More could be done to promote cycling legacy in Uttlesford after 2014 Tour de France
- Credit: Archant
While the legacy of the Tour de France has seen more people getting on their bikes, promotion of the sport is lagging behind, it has been argued.
The race, which ran through Felsted and Finchingfield a year ago today, has caused an influx of Dunmow residents favouring to cycle to work rather than take the car.
Stuart Carmichael, from Flitch Bikes, told the Broadcast: “The Tour has always helped promote cycling enthusiasm, but more so since it came to the UK, noticeably helped by British cyclists such as Mark Cavendish and Bradley Wiggins.
“Cycling has increased here as there are various events for all types of riders. It is no longer perceived as an elitist sport, but a sociable hobby offering health, fitness and the chance to enjoy our beautiful countryside.”
Despite an increase in cycling from the race and resident-run events, business owners say the council could do more to boost the sport.
You may also want to watch:
Mr Carmichael added: “I don’t think the council do enough for promoting cycling. Considering the Women’s Tour of Britain, a Union Cycliste Internationale (UCI) world class ranking event, came through ours and neighbouring counties only at the beginning of June, we heard so little about it beforehand.”
For Mike Barnard Cycles, sales have decreased by almost half in the first six months of this year compared to the same period in 2014, which the owner puts down to online services as well as a lacking of council involvement.
- 1 Contractor appointed for new enterprise centre
- 2 Dunmow Cricket Club announces new sponsor
- 3 Garden of remembrance opens, part funded by Captain Sir Tom Moore fund
- 4 Here's what you can do from May 17 as Covid restrictions ease
- 5 Deadline week for Stansted planners amid latest appeal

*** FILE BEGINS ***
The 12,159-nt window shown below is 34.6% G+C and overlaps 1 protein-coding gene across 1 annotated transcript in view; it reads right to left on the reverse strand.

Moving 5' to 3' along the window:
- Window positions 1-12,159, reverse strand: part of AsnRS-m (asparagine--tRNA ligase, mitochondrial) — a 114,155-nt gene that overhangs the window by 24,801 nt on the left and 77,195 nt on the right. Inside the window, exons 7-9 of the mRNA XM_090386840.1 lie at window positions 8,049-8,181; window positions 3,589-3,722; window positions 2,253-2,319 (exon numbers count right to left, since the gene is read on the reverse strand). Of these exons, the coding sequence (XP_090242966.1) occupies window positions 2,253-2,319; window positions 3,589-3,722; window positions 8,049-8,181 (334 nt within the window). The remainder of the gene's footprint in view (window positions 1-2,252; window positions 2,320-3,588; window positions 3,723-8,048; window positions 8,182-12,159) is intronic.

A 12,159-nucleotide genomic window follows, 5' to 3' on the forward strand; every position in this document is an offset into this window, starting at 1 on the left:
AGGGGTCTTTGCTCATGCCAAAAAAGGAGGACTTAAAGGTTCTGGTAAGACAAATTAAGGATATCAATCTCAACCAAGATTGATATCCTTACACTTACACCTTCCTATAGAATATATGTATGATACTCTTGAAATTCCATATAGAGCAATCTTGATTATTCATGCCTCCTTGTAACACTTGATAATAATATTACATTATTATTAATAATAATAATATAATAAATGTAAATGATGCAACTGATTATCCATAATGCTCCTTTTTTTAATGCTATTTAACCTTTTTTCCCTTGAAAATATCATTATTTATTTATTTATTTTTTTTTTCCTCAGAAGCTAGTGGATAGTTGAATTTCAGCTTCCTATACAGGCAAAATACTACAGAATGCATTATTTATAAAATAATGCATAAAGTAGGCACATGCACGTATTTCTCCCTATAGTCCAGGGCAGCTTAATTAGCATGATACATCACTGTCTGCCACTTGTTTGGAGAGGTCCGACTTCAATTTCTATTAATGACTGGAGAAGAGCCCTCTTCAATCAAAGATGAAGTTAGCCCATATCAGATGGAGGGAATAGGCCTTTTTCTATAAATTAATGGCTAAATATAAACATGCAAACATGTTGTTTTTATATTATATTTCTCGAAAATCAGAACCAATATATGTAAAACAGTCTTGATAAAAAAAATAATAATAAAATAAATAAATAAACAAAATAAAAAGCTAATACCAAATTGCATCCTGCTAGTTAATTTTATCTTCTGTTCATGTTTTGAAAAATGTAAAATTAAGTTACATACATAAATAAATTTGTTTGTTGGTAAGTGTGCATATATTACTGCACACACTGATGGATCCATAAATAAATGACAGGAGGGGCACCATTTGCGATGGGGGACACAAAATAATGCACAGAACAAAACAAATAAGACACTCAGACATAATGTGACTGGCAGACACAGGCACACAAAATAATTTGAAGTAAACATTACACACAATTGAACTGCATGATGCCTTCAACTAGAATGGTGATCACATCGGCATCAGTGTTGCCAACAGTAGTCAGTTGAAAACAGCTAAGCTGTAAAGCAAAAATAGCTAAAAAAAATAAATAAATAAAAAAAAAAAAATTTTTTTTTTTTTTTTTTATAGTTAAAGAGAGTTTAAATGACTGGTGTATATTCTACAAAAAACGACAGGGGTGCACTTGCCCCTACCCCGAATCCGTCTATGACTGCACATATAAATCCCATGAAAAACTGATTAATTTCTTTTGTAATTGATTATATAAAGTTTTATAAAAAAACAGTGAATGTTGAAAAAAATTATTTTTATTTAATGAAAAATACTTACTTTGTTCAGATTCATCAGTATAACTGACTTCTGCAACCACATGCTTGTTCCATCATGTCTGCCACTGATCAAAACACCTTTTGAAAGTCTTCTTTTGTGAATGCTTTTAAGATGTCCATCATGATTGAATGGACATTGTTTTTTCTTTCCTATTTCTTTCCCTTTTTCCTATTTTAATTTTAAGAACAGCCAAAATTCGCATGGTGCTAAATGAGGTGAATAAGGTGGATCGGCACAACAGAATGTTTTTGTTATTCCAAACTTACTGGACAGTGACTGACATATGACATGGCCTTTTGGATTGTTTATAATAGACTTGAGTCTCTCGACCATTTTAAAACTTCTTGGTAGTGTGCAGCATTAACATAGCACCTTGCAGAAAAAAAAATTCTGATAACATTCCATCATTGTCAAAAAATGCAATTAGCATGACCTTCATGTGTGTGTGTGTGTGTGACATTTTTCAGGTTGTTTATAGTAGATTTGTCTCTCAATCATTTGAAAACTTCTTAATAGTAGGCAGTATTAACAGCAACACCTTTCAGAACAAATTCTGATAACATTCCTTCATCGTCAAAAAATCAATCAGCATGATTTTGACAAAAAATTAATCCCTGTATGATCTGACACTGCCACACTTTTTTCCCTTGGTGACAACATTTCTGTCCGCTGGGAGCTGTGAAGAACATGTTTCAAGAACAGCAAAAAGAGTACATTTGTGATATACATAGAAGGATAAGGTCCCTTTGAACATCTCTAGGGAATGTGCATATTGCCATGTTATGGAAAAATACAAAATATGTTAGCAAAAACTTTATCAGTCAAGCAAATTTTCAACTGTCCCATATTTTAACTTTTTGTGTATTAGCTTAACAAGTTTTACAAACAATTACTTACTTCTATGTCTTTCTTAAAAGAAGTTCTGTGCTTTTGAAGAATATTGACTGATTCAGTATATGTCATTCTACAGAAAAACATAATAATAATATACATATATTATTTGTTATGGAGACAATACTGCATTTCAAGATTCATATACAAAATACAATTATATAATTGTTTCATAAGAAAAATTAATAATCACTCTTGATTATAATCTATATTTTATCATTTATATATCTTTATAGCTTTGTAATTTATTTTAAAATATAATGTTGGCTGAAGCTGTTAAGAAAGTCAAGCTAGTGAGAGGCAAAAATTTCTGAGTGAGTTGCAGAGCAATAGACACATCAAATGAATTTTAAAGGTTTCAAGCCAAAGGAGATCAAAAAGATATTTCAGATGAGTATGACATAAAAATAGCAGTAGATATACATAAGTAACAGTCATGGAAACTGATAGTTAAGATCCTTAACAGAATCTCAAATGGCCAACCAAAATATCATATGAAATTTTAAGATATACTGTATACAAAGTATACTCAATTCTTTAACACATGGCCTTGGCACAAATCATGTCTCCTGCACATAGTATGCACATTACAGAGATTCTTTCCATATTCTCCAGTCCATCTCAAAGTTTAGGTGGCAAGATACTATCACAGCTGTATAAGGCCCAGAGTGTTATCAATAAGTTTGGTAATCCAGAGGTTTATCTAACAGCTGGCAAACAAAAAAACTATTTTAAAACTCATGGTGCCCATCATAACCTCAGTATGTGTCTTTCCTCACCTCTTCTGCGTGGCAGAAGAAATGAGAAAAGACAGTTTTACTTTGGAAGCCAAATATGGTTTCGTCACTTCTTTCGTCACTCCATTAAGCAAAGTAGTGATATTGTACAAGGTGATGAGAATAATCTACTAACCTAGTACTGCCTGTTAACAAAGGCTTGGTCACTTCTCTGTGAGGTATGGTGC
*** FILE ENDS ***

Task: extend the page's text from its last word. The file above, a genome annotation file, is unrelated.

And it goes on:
- 6 Stick to the paths while bluebells bloom, says Essex Wildlife Trust
- 7 Dunmow sign writer's traditional skills are a hit
- 8 Dunmow councillors to devise climate action plan
- 9 Standing for election for a seat on Essex County Council on May 6, 2021
- 10 Prisoner of war camp a 'huge part' of Essex's history
Owner Mike Barnard said: “The council does not do much to promote bikes. I do not know why less people come in now, but maybe it is because most people go online for bikes, and probably maintain them themselves.
“I have got bikes in stock which are three-years-old and reduced the prices, but no one wants the old models.”
Essex County Council, however, is keen for residents to recognise its recent achievements in pushing the sport, particularly with their work in conjunction with Active Essex.
Councillor Ray Gooding, cabinet member for sport and physical activity, said: “Active Essex has been increasing the opportunities across the county for people to get involved with cycling and have set up various initiatives including successful led rides as well as women only sessions and bike maintenance workshops.
“We have recently been lucky enough to have another successful international competition on our doorstep with the Aviva Women’s Tour which started in Braintree and finished in Clacton on June 18.
“Hadleigh Park, the 2012 Olympic mountain bike venue has also just launched and is open to the public and the trails are free to use. Hadleigh Park is already attracting national competitions and we hope to attract many more large cycling events in the future.”